How do people and topics outside the mainstream gain a voice? The Hamburg Indiecon organised by Die Brueder Publishing takes up this question once a year with its festival for independent publishers. National and international publishers provide creative, political and concrete answers with their publications.
We took a look at the indie publishing scene withNina Prader. The artist, author and independent publisher curated the Indiecon Conference 2021 with us in HafenCity and spoke with indie publishers over two days about the industry in the context of the future and society.
Isabel Neuendorf: What does independent publishing mean?
Nina Prader: For me, indie publishing goes hand in hand with giving a platform to people or groups who don't have a voice in "mainstream society". Whether identity, niche hobbies, hidden places, foodie culture, political attitudes: All this finds space in independent publishing.
So the indie publishing scene is very heterogeneous in terms of people, topics and work organisation?
Yes, the scene is growing and social media is increasingly playing a role.
The way independent publishing is mediatised is becoming more and more exciting.
The fact that the magazines have different goals and are financed by self-financing, cultural funding or solidarity supporters influences the magazines themselves. Basically, the magazines create their own structures. Established media houses can learn a lot from independent publishers. But learning these new values and working structures should not lead to the exploitation of indie magazines.
What are practical issues in the work that young independent publishers should deal with?
It is important to professionalise so that you have a strong platform that is not questioned. In my experience as an independent publisher, it is good to have access to your own means of production. Be it your own printer or your own tools.
At the Indiecon Conference, the first day focused on "Publishing for Social Change", the second day on "Critical Design for Critical Futures". Why did you choose these focal points?
The theme that Die Brueder, as organisers of the festival, invited me and the publishers exhibiting was Reflections. We used the term to ask where we currently stand and how socio-political developments such as a global increase in hate crimes affect society. As curator of the conference, I tried to make a selection of publications that make a statement for this present and create a vision for the future. The publishers of Club Sandwich, This is Badland, DADDY Magazine , and OFF TO like position themselves in their magazines in a very exciting way.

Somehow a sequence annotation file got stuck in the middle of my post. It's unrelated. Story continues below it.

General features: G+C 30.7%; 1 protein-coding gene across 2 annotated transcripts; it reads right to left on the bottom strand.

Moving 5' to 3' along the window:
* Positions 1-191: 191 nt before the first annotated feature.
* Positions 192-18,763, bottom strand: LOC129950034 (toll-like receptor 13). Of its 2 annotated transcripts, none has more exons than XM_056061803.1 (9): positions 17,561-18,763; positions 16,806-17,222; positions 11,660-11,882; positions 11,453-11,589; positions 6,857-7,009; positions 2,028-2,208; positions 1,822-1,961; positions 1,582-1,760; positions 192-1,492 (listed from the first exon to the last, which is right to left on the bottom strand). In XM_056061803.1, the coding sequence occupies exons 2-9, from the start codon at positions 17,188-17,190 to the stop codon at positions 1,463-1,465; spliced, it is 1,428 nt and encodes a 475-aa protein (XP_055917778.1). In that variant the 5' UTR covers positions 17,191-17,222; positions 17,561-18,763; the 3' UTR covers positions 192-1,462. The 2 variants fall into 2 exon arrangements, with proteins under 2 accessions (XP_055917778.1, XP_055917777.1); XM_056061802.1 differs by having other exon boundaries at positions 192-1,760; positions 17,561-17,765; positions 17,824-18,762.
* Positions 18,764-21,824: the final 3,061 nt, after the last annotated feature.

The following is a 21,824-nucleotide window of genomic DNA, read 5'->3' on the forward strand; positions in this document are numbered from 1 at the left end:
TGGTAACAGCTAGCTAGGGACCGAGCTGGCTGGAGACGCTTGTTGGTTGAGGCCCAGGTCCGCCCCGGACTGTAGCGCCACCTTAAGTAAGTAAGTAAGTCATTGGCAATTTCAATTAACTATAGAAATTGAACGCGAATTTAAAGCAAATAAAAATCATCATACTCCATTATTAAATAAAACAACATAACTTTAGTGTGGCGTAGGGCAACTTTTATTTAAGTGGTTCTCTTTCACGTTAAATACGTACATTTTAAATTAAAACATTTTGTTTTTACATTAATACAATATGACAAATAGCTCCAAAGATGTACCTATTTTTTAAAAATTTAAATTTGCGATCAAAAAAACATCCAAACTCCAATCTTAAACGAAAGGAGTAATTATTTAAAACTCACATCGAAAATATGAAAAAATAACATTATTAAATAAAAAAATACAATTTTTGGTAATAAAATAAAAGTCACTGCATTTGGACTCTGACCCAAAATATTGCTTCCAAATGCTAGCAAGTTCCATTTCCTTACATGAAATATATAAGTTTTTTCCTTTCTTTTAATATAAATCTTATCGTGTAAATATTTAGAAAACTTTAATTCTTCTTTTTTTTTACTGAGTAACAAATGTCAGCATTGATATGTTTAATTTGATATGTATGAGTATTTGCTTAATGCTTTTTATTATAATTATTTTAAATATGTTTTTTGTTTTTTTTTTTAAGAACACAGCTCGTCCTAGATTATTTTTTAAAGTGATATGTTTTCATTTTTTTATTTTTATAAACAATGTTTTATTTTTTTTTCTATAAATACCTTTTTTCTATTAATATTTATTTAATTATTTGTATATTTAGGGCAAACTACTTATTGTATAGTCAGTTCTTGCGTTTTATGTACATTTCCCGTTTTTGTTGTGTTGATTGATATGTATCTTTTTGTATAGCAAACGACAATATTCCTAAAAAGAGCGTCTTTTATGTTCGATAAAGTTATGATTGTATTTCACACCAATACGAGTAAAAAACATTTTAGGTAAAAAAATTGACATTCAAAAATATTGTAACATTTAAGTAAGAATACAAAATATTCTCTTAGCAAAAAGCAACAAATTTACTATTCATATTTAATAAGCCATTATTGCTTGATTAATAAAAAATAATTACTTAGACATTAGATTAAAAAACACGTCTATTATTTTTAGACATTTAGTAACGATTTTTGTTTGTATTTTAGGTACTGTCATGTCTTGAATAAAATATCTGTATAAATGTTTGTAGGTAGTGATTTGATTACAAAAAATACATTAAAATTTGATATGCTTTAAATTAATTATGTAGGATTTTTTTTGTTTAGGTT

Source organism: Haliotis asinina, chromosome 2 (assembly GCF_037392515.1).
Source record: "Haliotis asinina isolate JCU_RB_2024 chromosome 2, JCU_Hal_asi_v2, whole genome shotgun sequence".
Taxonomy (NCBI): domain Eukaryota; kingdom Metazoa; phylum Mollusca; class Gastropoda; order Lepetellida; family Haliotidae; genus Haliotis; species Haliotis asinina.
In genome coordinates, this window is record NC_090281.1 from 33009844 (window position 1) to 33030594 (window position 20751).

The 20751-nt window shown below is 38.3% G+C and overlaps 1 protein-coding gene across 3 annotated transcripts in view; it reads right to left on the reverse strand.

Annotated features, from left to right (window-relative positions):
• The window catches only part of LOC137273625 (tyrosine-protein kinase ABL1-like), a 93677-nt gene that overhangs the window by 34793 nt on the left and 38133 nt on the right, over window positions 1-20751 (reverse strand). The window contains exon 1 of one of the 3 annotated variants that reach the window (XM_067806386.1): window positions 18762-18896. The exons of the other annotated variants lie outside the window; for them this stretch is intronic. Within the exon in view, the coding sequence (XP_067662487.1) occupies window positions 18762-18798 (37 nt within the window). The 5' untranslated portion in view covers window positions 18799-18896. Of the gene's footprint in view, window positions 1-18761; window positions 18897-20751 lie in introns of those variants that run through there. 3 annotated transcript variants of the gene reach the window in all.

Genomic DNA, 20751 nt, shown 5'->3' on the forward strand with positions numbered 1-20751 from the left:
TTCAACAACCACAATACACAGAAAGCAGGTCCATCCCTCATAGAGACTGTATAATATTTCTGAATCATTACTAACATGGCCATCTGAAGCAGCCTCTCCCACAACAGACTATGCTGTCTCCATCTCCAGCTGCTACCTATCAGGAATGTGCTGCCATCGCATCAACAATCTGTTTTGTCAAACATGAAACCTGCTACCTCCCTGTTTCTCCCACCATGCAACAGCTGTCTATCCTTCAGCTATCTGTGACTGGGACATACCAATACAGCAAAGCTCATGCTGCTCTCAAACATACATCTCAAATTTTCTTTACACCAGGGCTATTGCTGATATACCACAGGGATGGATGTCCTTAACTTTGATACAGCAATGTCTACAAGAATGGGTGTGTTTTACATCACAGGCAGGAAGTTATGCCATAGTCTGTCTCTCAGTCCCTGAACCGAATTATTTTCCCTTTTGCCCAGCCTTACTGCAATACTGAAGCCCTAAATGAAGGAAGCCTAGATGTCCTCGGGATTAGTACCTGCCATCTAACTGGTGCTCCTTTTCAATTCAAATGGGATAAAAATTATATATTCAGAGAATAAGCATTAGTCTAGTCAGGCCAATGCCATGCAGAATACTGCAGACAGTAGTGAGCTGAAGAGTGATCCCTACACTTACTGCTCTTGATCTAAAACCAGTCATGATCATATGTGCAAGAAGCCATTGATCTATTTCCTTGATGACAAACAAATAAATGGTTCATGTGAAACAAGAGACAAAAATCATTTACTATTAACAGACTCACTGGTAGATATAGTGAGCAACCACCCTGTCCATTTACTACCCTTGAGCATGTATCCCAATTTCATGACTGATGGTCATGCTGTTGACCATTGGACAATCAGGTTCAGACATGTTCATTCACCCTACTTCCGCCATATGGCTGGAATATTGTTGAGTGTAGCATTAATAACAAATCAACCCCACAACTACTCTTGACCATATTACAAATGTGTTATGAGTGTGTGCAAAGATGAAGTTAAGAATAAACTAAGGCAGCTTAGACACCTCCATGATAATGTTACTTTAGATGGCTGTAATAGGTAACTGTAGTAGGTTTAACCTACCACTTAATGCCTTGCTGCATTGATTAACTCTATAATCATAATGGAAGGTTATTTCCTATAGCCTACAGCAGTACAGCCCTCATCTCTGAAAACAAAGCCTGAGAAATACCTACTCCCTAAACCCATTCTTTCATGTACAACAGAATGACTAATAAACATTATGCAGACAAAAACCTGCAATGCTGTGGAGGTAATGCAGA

What did you personally take away from the conference?
What I took away from This is Badland was how much love goes into independent magazines. The often glamorous appearance of a magazine makes you forget how much hard work is needed. With Daddy Magazine, I remember how many people want to capitalise on the magazine but don't respect their structures and values.
I was very intrigued by the humour of Club Sandwich. In each issue, the magazine takes a food item as a hook to go in depth and ask a socio-political question about food. You look at your Spreewald gherkins and chocolate very differently afterwards. Liz Gomis from OFF TO mag is a powerhouse and unleashes a lot of energy onto the stage. I was very inspired by her enthusiasm for her work and her job.
You stressed at the beginning that it is so important to find approaches to narratives that are not mainstream. What exactly do you mean by that?
At the conference it was emphasised again and again how important, but also difficult, it is to critically question established narratives and to bring new stories into circulation. E.g. Liz Gomis from OFF TO mag said at the conference that she wants to make the next issue about Kigali. However, she wants to present the future of Rwanda's capital. The genocide is of course addressed because it is a transnational trauma, but there are other stories about the city that need to be told.
Why is this so difficult?
Narratives are often stuck. As publishers, we have to be careful not to tell stories that don't belong to us or only speak from one perspective. I have also felt this challenge as a curator. I only have a limited number of seats on the panel and many voices could not be heard when they should have been on stage.
Photos: Malte Spindler © The Brothers Publishingphoto 1: From left to right: Nina Vukelić & Rafaela Kaćunić(This is Badland), Kemi Fatoba(DADDY Magazine), Ariana Zustra (moderator, freelance journalist and musician), Photo 2: From left to right: Nina Prader (curator of the conference). l. to r.: Nina Prader (conference curator), Liz Gomis(OFF TO mag), Anna Broujean(Club Sandwich), Lars Weisbrod (moderator, ZEIT)